WINTHROP — Bruce Brooks applies a fresh coat of white paint on the 50-yard line, takes a few steps back and wipes the sweat from his brow.

His work is only just beginning on this sun-drenched morning.

“It’s a lot of work,” Brooks says. “But I don’t mind doing it. It keeps me busy, but it’s not easy. It takes me 37 hours a week to get this field ready for football. I probably spend 200 hours working here each football season.”

Maxwell Field is home to the Winthrop Ramblers. Like many high school fields, it needs plenty of attention throughout the week before the lights are turned on Friday night for a football game.

Enter Brooks, the 57-year-old soft-spoken Winthrop man who is the primary caretaker for the grounds. And he does it all on a volunteer basis.

“He’s a huge asset for us,” Winthrop athletic director Dwayne Conway said. “He’s helped me out tremendously, all the work he does.”

Brooks, whose son Bruce, Jr., played four years for the Ramblers, has been helping out for 13 years.

“I just want everything to look good,” he says. “This could be a tremendous field.”

His imprints on the Winthrop Grade School field are everywhere.

The press box on the hill that overlooks the field?

Brooks built that.

The lights on any of the four poles that overlook the field?

Brooks makes sure they work.

The watering, painting and trimming of the field?

Brooks — you may have guessed — does that, too.

“The building, the painting, the watering,” Winthrop principal Keith Morin says. “You can’t stop the guy. He’s out there every weekend. He does everything that needs to be done. He knows his limitations, but he’s been a huge help.”

Adds Winthrop coach Joel Stoneton: “Countless hours. It’s what he puts in. He saves the school time and money. All the little stuff, too, he does it all. He’s like a coach on the staff, and he never asks for anything.”

Brooks, through fundraisers and donations, also oversees a “slush fund” account set up through a local bank.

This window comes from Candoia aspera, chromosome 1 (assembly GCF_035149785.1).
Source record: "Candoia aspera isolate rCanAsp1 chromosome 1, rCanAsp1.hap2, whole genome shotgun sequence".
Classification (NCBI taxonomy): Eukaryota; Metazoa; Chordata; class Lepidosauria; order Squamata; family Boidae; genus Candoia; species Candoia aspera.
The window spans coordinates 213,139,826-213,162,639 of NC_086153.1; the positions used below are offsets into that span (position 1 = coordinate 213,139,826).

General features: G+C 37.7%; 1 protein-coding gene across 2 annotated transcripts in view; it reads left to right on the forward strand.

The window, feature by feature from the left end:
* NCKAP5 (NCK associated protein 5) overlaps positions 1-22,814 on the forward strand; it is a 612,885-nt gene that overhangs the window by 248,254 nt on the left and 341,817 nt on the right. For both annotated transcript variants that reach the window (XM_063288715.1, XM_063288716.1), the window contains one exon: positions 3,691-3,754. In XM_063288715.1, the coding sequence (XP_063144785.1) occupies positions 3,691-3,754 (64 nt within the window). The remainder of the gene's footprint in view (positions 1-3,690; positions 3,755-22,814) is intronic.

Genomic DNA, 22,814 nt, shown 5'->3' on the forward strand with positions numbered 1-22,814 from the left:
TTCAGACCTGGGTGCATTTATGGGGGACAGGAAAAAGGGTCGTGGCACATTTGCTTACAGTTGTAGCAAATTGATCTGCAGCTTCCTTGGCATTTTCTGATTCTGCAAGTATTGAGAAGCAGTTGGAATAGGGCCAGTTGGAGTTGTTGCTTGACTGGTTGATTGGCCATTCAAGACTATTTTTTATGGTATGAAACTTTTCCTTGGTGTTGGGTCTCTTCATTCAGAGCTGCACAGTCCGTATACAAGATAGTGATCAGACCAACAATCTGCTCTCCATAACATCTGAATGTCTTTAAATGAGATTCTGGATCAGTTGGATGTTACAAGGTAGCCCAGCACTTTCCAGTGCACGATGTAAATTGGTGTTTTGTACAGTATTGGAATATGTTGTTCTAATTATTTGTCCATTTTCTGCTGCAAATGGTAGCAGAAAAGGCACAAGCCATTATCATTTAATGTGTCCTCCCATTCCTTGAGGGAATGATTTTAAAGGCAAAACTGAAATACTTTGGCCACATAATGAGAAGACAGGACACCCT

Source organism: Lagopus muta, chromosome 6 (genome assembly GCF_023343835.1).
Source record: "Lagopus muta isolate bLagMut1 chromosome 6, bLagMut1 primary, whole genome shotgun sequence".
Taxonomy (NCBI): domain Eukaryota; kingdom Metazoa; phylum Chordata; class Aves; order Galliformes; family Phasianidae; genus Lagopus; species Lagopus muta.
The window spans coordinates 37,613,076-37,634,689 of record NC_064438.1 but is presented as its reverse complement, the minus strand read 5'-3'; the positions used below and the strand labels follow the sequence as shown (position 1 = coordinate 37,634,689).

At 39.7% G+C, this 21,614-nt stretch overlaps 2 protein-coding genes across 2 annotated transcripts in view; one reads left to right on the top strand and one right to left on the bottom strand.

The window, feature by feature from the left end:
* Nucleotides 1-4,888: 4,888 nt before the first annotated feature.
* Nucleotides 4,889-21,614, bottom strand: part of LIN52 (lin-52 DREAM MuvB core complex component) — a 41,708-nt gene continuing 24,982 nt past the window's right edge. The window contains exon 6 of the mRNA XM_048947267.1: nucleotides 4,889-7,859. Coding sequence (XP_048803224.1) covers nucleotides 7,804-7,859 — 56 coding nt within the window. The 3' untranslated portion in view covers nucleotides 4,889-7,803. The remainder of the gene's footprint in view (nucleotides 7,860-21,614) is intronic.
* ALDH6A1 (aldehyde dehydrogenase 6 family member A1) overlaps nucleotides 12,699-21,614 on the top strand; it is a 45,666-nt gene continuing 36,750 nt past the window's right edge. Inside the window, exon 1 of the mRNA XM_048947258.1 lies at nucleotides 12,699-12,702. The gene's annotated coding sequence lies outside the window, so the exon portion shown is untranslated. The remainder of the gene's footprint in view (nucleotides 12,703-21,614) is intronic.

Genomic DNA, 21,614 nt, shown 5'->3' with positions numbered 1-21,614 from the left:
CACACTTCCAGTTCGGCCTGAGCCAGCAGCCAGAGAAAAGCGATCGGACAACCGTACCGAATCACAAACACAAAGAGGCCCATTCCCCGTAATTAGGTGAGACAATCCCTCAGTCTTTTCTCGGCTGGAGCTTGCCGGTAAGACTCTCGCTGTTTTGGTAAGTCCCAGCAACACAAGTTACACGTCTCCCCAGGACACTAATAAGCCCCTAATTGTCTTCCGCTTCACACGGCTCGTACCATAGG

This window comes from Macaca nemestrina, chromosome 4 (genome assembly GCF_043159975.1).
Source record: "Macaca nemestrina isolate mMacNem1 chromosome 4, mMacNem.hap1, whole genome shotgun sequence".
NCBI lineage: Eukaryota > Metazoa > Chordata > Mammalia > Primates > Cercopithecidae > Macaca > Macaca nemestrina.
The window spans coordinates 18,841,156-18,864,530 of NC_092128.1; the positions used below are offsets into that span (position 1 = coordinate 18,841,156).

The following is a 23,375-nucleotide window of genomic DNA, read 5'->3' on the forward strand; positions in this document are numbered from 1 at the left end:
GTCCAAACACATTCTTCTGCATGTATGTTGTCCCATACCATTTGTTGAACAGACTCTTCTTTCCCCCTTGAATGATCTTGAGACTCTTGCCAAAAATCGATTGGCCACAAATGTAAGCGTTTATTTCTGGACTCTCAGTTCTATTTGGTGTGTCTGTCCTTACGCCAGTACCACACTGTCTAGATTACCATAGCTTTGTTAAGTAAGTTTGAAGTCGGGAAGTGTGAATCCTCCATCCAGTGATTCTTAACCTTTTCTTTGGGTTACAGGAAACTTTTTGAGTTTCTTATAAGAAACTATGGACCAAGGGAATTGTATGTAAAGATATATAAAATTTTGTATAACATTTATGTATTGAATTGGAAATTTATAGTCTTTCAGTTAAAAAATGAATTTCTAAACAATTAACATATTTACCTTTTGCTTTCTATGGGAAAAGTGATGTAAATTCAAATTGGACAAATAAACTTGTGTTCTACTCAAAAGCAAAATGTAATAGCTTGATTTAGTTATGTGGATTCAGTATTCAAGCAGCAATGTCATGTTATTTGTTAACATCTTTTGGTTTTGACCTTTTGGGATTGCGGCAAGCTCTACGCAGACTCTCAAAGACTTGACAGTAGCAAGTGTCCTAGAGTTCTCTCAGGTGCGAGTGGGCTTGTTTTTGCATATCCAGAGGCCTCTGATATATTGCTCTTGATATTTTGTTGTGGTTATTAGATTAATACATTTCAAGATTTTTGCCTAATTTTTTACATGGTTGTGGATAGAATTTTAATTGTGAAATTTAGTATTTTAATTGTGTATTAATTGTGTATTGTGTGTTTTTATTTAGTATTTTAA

School officials say he always asks permission before funding any project, large or small.

Brooks estimates it cost between $3,000 and $5,000 to maintain the field each year.

“He’s a big part of this program,” Stoneton said.

He also hopes to have a hand in some changes that may come to Maxwell Field by next season.

One of the biggest projects being discussed is the removal of the four light poles, which are set a ways back from the playing field.

“Next year, we’d like to put in four new poles and put them in closer to the field,” Brooks said. “I got the poles from Loring Air Force Base. They were just sitting there and they donated them to us. We’ll get them 8 feet into the ground. It will be a lot better.”

But that’s just the beginning.

The wooden steps that lead down the hill to the field could also be dug out and replaced with a concrete stairway.

Furthermore, a section of the hill, perhaps two, would feature sets of bleachers set on a concrete base.

All projects would need school board approval, something that hasn’t happened yet.

“It’s going to be unbelievable,” Stoneton said. “It’s going to be a really nice field.”

Brooks picks up a can of spray paint and motions to a small group of Ramblers making their way down the field.

“These kids deserve a good field,” he says, “and if I can help them have one, then I’m happy.”

Bill Stewart — 621-5640

[email protected]


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